This web site includes plans and instructions to build this chicken coop.
This is what Barred Rocks look like at six months, when they begin producing eggs.

Barred Rock Chickens, a Quiet Breed for Suburbia

Quiet chickens? That's quite a claim, but years of experience bears this out. America's best-known chickens, those white Leghorns, bounce noisily off the walls. Working around a Leghorn coop means talking quietly and moving in slow motion. But Barred Rocks are quite mellow and adapt quickly to situations, are curious and friendly, and will inquisitively watch you as you move around. In the picture above they were trying to figure out why the photographer was crouching down to their level and why that funny thing was making clicking noises.

The biggest concern your neighbors might have would be about the noise. Barred Rock hens cluck, coo, gurgle, chirp, and make other vocal sounds, but they generally do so quietly. Occasionally a hen will proudly announce to the world that she has produced an egg, but usually even this monumental event goes by unnoticed.

Roosters, no (you'll get eggs with or without a rooster). It may seem a romantic idea to wake up with a rooster crowing below your bedroom window, but it gets old fast when he starts three hours before daybreak. Keep your cul-de-sac neighbors happy by not getting a rooster. Roosters are also rough on your girls. If you do accidentally end up with one, they make great jerky.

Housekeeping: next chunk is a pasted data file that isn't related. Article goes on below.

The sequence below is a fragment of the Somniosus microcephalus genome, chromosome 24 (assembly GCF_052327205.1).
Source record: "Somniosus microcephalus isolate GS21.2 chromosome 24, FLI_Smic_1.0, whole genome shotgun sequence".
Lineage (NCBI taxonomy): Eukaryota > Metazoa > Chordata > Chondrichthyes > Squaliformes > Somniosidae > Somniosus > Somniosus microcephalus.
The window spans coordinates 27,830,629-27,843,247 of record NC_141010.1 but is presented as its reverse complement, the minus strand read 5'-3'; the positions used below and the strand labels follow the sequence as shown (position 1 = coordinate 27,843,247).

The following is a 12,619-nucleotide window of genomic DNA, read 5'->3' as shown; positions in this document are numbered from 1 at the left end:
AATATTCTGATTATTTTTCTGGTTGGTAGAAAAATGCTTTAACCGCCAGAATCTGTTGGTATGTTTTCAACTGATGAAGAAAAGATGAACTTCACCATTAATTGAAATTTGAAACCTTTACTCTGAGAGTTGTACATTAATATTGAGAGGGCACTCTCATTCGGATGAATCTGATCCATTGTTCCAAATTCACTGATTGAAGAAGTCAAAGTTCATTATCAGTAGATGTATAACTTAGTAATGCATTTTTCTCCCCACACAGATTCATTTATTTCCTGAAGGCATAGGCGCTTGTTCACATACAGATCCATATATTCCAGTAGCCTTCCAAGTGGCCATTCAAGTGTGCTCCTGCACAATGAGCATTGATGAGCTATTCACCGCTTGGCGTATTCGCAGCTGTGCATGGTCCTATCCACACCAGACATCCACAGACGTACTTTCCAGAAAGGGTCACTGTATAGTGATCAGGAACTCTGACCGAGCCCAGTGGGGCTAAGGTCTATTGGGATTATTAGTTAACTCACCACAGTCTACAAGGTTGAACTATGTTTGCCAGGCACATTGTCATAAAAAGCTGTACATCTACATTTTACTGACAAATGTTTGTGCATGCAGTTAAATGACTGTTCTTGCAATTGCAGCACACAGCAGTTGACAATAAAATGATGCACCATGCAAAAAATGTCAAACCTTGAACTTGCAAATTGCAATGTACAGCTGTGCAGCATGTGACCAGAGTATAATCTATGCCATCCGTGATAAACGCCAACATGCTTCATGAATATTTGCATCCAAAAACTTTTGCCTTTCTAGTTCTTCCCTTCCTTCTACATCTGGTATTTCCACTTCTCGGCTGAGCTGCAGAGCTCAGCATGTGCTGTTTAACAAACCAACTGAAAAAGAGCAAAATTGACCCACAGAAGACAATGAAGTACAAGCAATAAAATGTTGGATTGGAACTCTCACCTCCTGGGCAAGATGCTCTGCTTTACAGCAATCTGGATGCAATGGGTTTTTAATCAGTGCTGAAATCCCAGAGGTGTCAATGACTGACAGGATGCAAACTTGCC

These birds may keep their noises low-key, but they're quite conversant. When you come home from work, sit down with your girls. They'll tell you all about their day. If you want, you can tell them all about yours. They'll listen. Told you they were curious.

Barred Rock chick, click to enlargeOh, and one more thing. They're beautiful animals. Handsome, even, and the chicks are just adorable. That picture on the right is courtesy of Wikipedia, they've got a great article on Rocks where you can research their history.

But Chickens Smell!

The second biggest concern would be that the chickens smell. They don't. But if your chicken's home smells, there's a problem, and that means you aren't doing something right. Chickens take some regular maintenance, just like any kept animal. Read on, we'll cover this part later.

What About the Diseases? And the Bird Flu!

Um, not a problem. Acquire healthy chickens, take care of them correctly, and they'll stay healthy. Don't feed them snail bait or spoiled feed. They'll eat most any healthy food that you'll eat, and they absolutely adore most table scraps. You can close one more ecological loop.

Most of the time they really get along just fine and take good care of themselves. But do get the name and number of the local livestock veterinarian. Anything else? Yes, Google is your friend. No matter what you're looking for, it'll be online.

Like that coop and run in the picture above? You're looking at the Barred Rock Poultry Association's main office, about a forty-inch cube with a 30 square foot run, just right for a small back yard and up to a half-dozen chickens. Here's more info on that coop.

Next: Raising Them From Chicks